Where Are We Now?
When an employee takes annual leave, how do you calculate their holiday pay? The answer to this question is far from straightforward and is still proving to be a headache for many care providers.
The starting point is that all workers - including casual and zero hours staff - are entitled to at least 5.6 weeks paid holiday each year. However, how that holiday is paid depends on the type of contract the worker holds.
Staff without fixed hours of work who work as and when required, must have their holiday pay calculated on the basis of their previous 12 weeks’ pay (by effectively taking an average of their week’s pay). This should include payments for sleep in allowances, unsocial hours or weekend allowances etc. The only payments excluded from this calculation are reimbursement for expenses/travel costs etc.
This applies to all 5.6 weeks paid holiday.
Normal hours workers
Calculating the pay of workers contracted to work a certain number of hours/days per week or month is more complex and has been subject to litigation both in the UK and at EU level. After a period of uncertainty, the position is now clear. All overtime payments - whether compulsory or voluntary - must be included in the calculation if they have been worked on a regular or recurring basis. This means that anything other than ad hoc arrangements should be included. Plus, any allowances that form part of the worker’s normal pay such as unsocial hours payments, sleep in shift enhancements etc must also be included. A weeks’ holiday pay is then worked out by averaging pay over the previous 12 weeks.
However, these additional payments only have to be included in the first four weeks leave taken and not to the additional 1.6 weeks which can be paid at basic pay. Care companies that adopt this approach must make sure they have payroll systems that are sophisticated enough to distinguish between the two different rules to ensure that staff are not underpaid.
Term time only arrangements
Many carers only work part of the way through a year because of other commitments either on term time only contracts or zero hours contracts. A recent case – Brazel v The Harpur Trust decided that workers employed on permanent contracts for part of the year must receive at least 5.6 weeks paid leave even though they don’t work for the whole year. Employers can’t pro-rate their holiday entitlement to reflect the number of weeks they are contracted to work part year. This decision means many workers will have been underpaid.
The court also examined the common practice of working out holiday by applying 12.07 % to the number of hours worked. The Court of Appeal said this was incorrect as a matter of principle when applied to pay, but also to accrual where individuals work for part of the year. Care providers may therefore need to review contracts that include this method of calculation and take advice if they are concerned.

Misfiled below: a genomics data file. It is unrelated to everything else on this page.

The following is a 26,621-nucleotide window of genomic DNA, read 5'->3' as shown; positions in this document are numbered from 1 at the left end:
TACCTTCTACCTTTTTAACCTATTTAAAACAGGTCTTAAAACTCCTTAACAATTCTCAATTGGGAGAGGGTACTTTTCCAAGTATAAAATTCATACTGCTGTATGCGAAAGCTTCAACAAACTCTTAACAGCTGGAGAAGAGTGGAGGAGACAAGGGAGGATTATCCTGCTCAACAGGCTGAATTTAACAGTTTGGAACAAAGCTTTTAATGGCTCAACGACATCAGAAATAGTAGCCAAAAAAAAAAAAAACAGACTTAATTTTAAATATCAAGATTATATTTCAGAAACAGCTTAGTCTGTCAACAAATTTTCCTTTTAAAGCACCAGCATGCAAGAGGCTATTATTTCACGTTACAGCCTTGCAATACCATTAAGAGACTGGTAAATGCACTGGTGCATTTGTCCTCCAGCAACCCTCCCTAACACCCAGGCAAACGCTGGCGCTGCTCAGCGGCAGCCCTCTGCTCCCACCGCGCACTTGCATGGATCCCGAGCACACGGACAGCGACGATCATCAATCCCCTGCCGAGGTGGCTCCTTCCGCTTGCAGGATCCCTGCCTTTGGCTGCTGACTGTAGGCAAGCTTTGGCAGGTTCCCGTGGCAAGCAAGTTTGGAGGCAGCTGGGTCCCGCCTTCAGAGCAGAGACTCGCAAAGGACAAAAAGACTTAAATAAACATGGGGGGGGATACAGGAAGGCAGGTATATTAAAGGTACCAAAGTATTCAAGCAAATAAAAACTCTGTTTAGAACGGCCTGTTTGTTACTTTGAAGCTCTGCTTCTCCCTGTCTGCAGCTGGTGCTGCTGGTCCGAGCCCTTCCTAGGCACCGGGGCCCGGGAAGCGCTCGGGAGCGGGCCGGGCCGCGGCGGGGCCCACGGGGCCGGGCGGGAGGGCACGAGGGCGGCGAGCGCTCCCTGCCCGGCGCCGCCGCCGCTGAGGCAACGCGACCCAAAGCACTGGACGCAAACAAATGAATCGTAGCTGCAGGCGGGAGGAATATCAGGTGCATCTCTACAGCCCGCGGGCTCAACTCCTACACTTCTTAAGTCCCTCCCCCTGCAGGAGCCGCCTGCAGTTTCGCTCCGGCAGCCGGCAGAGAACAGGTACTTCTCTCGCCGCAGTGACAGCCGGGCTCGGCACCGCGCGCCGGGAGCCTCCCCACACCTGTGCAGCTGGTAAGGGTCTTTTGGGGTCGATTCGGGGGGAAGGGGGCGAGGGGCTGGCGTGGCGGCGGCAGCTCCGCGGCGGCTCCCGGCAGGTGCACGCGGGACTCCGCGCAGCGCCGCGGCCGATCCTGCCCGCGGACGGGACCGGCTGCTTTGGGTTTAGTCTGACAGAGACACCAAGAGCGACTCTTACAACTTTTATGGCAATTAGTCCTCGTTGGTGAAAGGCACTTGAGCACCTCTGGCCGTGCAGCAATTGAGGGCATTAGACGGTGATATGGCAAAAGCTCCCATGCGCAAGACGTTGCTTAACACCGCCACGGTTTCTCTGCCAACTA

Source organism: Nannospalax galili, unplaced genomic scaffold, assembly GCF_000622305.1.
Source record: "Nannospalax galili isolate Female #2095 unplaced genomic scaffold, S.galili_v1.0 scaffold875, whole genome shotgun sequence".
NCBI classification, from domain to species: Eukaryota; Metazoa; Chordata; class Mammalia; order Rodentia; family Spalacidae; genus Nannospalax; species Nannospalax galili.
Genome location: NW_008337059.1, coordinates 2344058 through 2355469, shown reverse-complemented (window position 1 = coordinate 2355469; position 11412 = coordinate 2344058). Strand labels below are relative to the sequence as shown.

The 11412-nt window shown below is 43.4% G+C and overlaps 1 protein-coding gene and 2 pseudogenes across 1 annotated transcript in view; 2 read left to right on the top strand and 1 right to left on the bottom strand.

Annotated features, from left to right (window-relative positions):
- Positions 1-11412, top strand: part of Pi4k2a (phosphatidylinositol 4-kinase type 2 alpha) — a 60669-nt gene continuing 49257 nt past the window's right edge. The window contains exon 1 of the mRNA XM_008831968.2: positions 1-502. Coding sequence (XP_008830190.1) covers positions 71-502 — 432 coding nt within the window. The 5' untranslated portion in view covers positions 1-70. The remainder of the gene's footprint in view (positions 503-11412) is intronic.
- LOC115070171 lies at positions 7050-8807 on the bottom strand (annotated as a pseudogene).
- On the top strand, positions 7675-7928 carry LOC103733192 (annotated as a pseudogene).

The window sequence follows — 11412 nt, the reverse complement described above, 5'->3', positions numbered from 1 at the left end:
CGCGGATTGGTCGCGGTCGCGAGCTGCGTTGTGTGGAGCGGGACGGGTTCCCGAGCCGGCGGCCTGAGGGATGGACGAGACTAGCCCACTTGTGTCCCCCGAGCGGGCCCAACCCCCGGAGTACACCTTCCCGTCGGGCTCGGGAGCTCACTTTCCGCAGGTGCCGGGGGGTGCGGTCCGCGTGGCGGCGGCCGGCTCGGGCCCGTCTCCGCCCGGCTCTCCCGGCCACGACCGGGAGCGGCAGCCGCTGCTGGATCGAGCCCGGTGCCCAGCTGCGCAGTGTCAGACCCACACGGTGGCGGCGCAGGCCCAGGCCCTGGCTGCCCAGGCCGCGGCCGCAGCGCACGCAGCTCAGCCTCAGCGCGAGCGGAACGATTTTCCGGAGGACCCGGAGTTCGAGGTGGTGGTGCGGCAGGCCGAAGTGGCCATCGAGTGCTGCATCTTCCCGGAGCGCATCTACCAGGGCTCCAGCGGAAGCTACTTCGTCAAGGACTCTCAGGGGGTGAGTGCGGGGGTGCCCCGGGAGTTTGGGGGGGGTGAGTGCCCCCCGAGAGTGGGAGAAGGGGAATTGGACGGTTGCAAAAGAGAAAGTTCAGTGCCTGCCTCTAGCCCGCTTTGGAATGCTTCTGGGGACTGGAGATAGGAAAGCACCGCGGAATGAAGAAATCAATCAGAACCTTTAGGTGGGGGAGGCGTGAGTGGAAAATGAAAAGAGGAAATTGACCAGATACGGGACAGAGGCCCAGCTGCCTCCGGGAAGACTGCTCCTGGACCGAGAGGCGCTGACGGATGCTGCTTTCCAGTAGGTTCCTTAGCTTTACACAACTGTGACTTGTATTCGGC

The pay reference period is changing
As we have outlined, to correctly calculate each worker’s holiday pay, care providers have to go back 12 weeks to work out their weekly average pay - ignoring any weeks where the worker hasn’t worked. This is to ensure their holiday pay represents their normal pay. From April next year, the pay reference period is changing to 52 weeks and care providers need to make sure that their payroll systems are adapted.
Liability for claims
When the holiday pay litigation first hit the headlines, many care providers worried that they would be liable for underpayment of holiday pay going back many years. Those concerns were reduced following the controversial judgment in the case Wood and others v Hertel and Fulton and Bear Scotland Limited which imposed restrictions which made it virtually impossible for workers to include underpayments that occurred in previous leave years as part of their unlawful deductions claims. Then, in England, Wales and Scotland, the government introduced legislation, which meant workers could only recover underpaid holiday for a maximum of two years.
That judgment is now in doubt. Recently, the Court of Appeal in Northern Ireland in Chief Constable of the Police Service of NI and others v Agnew decided that the technical arguments employers have been able to use to limit their historic liability for holiday pay claims are incorrect and has led to ‘arbitrary and unfair’ results. This means that workers could recover underpayments going back up to twenty years. In this case, the stakes were high. The claim involved 3,380 police officers and 264 civilian employees who collectively had been underpaid around £30 million.
Decisions in Northern Ireland are not binding in England & Wales, but we expect this decision to be persuasive and may affect the outcome of future cases in England, Wales and Scotland.
The holiday pay issue is therefore a minefield, particularly for those working in the care sector, where there is no one standard form of employment. Care providers that aren’t correctly calculating the holiday pay should therefore take urgent advice to reduce their potential liabilities.
This article first appeared in the October edition of Care Markets